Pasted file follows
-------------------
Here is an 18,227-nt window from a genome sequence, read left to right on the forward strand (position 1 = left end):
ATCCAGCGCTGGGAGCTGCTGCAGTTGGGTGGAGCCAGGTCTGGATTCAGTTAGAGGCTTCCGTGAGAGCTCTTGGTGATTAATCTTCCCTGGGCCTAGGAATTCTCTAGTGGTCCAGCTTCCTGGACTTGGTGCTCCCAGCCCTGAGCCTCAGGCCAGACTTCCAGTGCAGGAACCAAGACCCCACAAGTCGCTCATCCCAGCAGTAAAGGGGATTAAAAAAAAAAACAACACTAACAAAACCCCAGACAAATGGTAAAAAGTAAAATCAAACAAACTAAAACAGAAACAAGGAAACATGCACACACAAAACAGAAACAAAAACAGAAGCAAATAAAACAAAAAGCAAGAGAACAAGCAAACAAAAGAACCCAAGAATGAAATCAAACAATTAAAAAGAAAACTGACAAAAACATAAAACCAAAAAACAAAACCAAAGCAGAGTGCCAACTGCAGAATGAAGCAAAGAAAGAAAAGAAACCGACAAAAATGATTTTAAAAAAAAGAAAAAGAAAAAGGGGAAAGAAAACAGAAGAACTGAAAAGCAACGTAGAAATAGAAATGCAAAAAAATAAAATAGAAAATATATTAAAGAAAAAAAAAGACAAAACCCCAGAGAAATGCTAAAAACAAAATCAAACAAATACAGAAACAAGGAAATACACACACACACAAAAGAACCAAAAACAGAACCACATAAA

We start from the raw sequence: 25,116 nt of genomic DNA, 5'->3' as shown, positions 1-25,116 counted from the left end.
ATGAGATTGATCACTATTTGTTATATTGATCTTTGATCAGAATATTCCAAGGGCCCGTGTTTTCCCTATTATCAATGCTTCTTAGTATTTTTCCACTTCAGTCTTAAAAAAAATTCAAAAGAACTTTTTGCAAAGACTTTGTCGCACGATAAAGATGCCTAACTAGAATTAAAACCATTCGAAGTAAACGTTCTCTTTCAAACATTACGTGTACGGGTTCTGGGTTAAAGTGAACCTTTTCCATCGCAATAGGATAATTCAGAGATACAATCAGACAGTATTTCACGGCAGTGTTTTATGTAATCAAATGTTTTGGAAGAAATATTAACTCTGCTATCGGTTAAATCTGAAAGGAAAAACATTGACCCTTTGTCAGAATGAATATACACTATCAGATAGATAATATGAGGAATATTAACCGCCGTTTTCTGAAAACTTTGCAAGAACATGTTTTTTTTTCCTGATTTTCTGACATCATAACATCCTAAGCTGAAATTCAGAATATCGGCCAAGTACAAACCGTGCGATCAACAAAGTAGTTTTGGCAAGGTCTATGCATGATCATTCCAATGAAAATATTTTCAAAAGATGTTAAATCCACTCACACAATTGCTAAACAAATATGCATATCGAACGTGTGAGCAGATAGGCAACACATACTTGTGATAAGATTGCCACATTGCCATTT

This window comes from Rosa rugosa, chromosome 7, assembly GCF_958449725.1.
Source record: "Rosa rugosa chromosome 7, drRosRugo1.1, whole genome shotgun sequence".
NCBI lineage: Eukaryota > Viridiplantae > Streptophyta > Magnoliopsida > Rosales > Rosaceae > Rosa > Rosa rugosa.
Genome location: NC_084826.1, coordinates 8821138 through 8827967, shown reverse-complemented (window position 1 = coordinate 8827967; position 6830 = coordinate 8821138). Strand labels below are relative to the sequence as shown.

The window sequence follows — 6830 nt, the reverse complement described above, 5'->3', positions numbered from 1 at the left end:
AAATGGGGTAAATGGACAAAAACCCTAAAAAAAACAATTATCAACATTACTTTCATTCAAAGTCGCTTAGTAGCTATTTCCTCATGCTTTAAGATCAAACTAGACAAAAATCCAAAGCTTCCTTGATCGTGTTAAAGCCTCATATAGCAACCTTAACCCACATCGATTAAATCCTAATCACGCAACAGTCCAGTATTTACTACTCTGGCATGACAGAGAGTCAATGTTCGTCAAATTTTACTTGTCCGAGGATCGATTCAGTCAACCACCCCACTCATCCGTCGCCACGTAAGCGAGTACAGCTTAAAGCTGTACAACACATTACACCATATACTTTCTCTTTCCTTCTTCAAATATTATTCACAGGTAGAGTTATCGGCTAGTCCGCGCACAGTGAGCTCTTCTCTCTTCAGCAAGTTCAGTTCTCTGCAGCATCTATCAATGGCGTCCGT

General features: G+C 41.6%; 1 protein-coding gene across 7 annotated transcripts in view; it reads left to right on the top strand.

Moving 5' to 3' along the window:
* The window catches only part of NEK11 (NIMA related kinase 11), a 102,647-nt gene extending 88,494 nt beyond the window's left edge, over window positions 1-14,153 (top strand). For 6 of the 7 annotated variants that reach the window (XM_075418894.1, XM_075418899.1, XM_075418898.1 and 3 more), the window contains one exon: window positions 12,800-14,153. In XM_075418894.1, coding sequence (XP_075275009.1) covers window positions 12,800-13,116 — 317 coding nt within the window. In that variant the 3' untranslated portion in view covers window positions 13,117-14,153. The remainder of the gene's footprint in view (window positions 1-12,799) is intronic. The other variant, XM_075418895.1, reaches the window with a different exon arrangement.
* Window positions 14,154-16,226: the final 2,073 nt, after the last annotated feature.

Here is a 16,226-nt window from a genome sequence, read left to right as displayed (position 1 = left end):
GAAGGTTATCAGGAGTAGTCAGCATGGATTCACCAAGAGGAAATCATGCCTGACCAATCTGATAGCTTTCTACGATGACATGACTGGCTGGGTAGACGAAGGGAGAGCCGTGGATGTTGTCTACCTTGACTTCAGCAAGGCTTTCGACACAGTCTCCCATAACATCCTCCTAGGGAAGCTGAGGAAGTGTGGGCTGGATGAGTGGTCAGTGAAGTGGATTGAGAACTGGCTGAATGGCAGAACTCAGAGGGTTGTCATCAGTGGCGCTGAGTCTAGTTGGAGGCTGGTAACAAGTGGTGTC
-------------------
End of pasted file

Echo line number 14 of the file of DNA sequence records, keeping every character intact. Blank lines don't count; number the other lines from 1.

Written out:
* Window positions 14,154-16,226: the final 2,073 nt, after the last annotated feature.